I’m Home.

I got home Friday evening around 6pm and fell asleep until the next morning.  Moving from day shift to night shift and back to day shift in the course of several days is hard on the body. 🙂

My uniforms are washed and my gear bag and day pack are re-packed and again ready to go.

The hospital where we set up the tents was the closest open hospital to the disaster zone and was designated to receive sick and injured persons from the disaster zone.  It was also expected that people in need would drive in their own cars until they encountered the hospital and “just show up”.

What the team did is called “ED decompression”.  In other words, help the hospital handle a current or expected overload of patients.

It was pretty busy.  We felt we did a good job and more importantly, the patients and their families felt we did a good job.


What I did was

  • Help set up the tents and stock them with medical supplies
  • Set up the 2-way radio equipment, the satellite telephones and help set up the computerized medical records systems.

And after that, repeat the following each day

  • Wake up
  • Shower, etc.
  • Dress
  • Eat
  • Do a quick shift change briefing with my shift replacement.
  • Monitor the electronics stuff to make sure it’s all working.
  • Change the 2-way radio batteries at the middle and end of the 12 hour shift.
  • Do a quick shift change briefing with my shift replacement.
  • Eat.
  • Sleep.

What isn’t mentioned is “drink coffee” as that was an ongoing process.   The only times I wasn’t drinking coffee was when I was showering and sleeping…and I’m not sure about not drinking coffee when I was asleep. 🙂

This routine is similar for all of my deployments and changes only if something breaks or some new requirement is suddenly made.  Then the two of us tech guys get really busy.

The job is fulfilling, rewarding, valuable and very necessary, but it is not often exciting and that’s how it should be.  If it’s exciting too often, then we are not doing our jobs correctly.

 

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Strep Throat

Soon after I got back from my deployment, I ended up with strep throat.  It seems I can’t fly without getting at least a common cold.   Anyway, a trip to the urgent care facility confirmed I had strep throat and I was prescribed some antibiotics.

I’m finally starting to feel better.  It was hard to sleep for several nights and I’m still tired.  At least I no longer have the “I must have cleaned my throat with an acid soaked wire brush” feeling.

I hope that tomorrow I will feel well enough to go running.  I sure do miss my running.

 

Going Home

I’m sitting in the airport in North Carolina and am waiting for my flight home.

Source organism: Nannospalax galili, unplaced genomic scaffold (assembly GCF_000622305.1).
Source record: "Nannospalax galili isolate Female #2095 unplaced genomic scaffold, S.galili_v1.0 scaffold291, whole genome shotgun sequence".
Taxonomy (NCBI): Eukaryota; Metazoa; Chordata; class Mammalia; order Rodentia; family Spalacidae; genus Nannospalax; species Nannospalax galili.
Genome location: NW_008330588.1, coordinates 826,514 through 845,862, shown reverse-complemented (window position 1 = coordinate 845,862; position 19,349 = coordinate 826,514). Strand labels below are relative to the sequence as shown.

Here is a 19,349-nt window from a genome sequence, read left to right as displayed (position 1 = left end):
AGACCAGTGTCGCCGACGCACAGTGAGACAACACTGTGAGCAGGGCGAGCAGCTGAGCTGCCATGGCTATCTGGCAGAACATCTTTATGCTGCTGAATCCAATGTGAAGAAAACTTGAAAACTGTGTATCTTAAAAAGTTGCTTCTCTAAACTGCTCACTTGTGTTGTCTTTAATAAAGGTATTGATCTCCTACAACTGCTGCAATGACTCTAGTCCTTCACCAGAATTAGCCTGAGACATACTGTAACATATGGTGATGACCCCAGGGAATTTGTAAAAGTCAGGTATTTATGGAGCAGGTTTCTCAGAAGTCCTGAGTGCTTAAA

My hope, that we would not be needed, came true.  We begin to work when the state is unable to deploy resources of their own to handle their medical needs.  So, when we get involved…things are pretty dire.

We had nothing to do, so we trained..a lot.

“Running codes” (the code blue stuff on TV)…what personal gear we carry with us on a deployment (not as easy as it seems)…patient evaluation and triage (who we treat first when the needs outstrip the supply)…the different triage systems…the ethical considerations surrounding triage…practice doing high quality CPR…completing the necessary travel paperwork…things to consider when we are selecting an area to set up our tents, and  many, many other things.

As I was starting to say before I started on a tangent, North Carolina’s residents appear to have a good disaster medical response system.

Luck has a lot to do with it and I’m sure the state officials would agree– the storm could have been a cat 5 when it made landfall, the storm surge and flooding could have been much worse and far fewer people could have evacuated.

Still, the responders–professional, volunteer and ad hoc (the latter being the true first responders), should be proud of how they handled this “mess”.

Waiting.

Waiting is a normal thing for disaster response.

We are sent in before the storm to wait in an area just outside of the danger zone.  So, we are in place for a few days ahead of time.

Then the storm shows up and we wait.  Then the damage reports and the “we need this” reports come in.  These reports are evaluated by state officials and are prioritized in order of importance.

Road cleaning crews get those assignments, electric utility crews get those assignments, Urban Search and Rescue teams get their assignments.

We get medical assignments….we can take over for a non functioning hospital or, if they are just overloaded, we can help them out with that by providing more medical folks and treatment areas.  We can also provide medical care to an evacutation center if that is overloading a hospital.

Fortunately hospitals are very tough and it takes a lot to damage them.   And, when “pushed”, they can handle a large overload of patients.

So we wait.  And that’s OK.  I hope we just wait until we go home.  While it is exciting to go out and do good things,  this is a time when it is better to NOT be needed.